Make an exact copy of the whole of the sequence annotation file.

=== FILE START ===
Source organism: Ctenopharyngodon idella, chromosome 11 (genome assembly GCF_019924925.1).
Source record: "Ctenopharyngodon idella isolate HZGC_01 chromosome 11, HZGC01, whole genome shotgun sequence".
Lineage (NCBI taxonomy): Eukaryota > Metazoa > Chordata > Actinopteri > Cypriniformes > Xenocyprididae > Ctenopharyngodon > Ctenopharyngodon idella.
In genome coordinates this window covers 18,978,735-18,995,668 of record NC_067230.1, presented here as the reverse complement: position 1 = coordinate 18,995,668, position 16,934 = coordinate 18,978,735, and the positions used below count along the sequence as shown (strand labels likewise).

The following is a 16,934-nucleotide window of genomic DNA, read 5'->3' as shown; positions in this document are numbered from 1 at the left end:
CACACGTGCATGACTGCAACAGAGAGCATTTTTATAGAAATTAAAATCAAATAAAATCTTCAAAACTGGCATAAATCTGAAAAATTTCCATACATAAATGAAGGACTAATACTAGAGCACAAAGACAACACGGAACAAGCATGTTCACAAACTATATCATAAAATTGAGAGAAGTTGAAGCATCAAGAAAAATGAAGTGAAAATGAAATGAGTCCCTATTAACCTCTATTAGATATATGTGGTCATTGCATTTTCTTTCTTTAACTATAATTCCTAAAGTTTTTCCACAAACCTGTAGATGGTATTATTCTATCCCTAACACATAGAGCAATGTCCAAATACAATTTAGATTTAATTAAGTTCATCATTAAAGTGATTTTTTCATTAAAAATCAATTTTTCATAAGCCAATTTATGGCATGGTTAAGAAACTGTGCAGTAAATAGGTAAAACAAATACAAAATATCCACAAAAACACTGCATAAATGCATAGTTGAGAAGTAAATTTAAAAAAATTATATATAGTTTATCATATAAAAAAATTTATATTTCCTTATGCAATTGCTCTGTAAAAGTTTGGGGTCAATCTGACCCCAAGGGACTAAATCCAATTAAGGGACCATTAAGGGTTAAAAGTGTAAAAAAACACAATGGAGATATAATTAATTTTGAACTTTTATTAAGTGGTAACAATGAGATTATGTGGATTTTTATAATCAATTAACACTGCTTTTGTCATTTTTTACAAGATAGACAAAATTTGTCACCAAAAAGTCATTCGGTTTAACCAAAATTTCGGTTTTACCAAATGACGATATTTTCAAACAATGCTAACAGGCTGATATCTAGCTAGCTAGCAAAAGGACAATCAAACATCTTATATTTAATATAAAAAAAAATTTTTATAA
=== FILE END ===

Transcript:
Source organism: Ctenopharyngodon idella, chromosome 11 (genome assembly GCF_019924925.1).
Source record: "Ctenopharyngodon idella isolate HZGC_01 chromosome 11, HZGC01, whole genome shotgun sequence".
Lineage (NCBI taxonomy): Eukaryota > Metazoa > Chordata > Actinopteri > Cypriniformes > Xenocyprididae > Ctenopharyngodon > Ctenopharyngodon idella.
In genome coordinates this window covers 18,978,735-18,995,668 of record NC_067230.1, presented here as the reverse complement: position 1 = coordinate 18,995,668, position 16,934 = coordinate 18,978,735, and the positions used below count along the sequence as shown (strand labels likewise).

The following is a 16,934-nucleotide window of genomic DNA, read 5'->3' as shown; positions in this document are numbered from 1 at the left end:
CACACGTGCATGACTGCAACAGAGAGCATTTTTATAGAAATTAAAATCAAATAAAATCTTCAAAACTGGCATAAATCTGAAAAATTTCCATACATAAATGAAGGACTAATACTAGAGCACAAAGACAACACGGAACAAGCATGTTCACAAACTATATCATAAAATTGAGAGAAGTTGAAGCATCAAGAAAAATGAAGTGAAAATGAAATGAGTCCCTATTAACCTCTATTAGATATATGTGGTCATTGCATTTTCTTTCTTTAACTATAATTCCTAAAGTTTTTCCACAAACCTGTAGATGGTATTATTCTATCCCTAACACATAGAGCAATGTCCAAATACAATTTAGATTTAATTAAGTTCATCATTAAAGTGATTTTTTCATTAAAAATCAATTTTTCATAAGCCAATTTATGGCATGGTTAAGAAACTGTGCAGTAAATAGGTAAAACAAATACAAAATATCCACAAAAACACTGCATAAATGCATAGTTGAGAAGTAAATTTAAAAAAATTATATATAGTTTATCATATAAAAAAATTTATATTTCCTTATGCAATTGCTCTGTAAAAGTTTGGGGTCAATCTGACCCCAAGGGACTAAATCCAATTAAGGGACCATTAAGGGTTAAAAGTGTAAAAAAACACAATGGAGATATAATTAATTTTGAACTTTTATTAAGTGGTAACAATGAGATTATGTGGATTTTTATAATCAATTAACACTGCTTTTGTCATTTTTTACAAGATAGACAAAATTTGTCACCAAAAAGTCATTCGGTTTAACCAAAATTTCGGTTTTACCAAATGACGATATTTTCAAACAATGCTAACAGGCTGATATCTAGCTAGCTAGCAAAAGGACAATCAAACATCTTATATTTAATATAAAAAAAAATTTTTATAA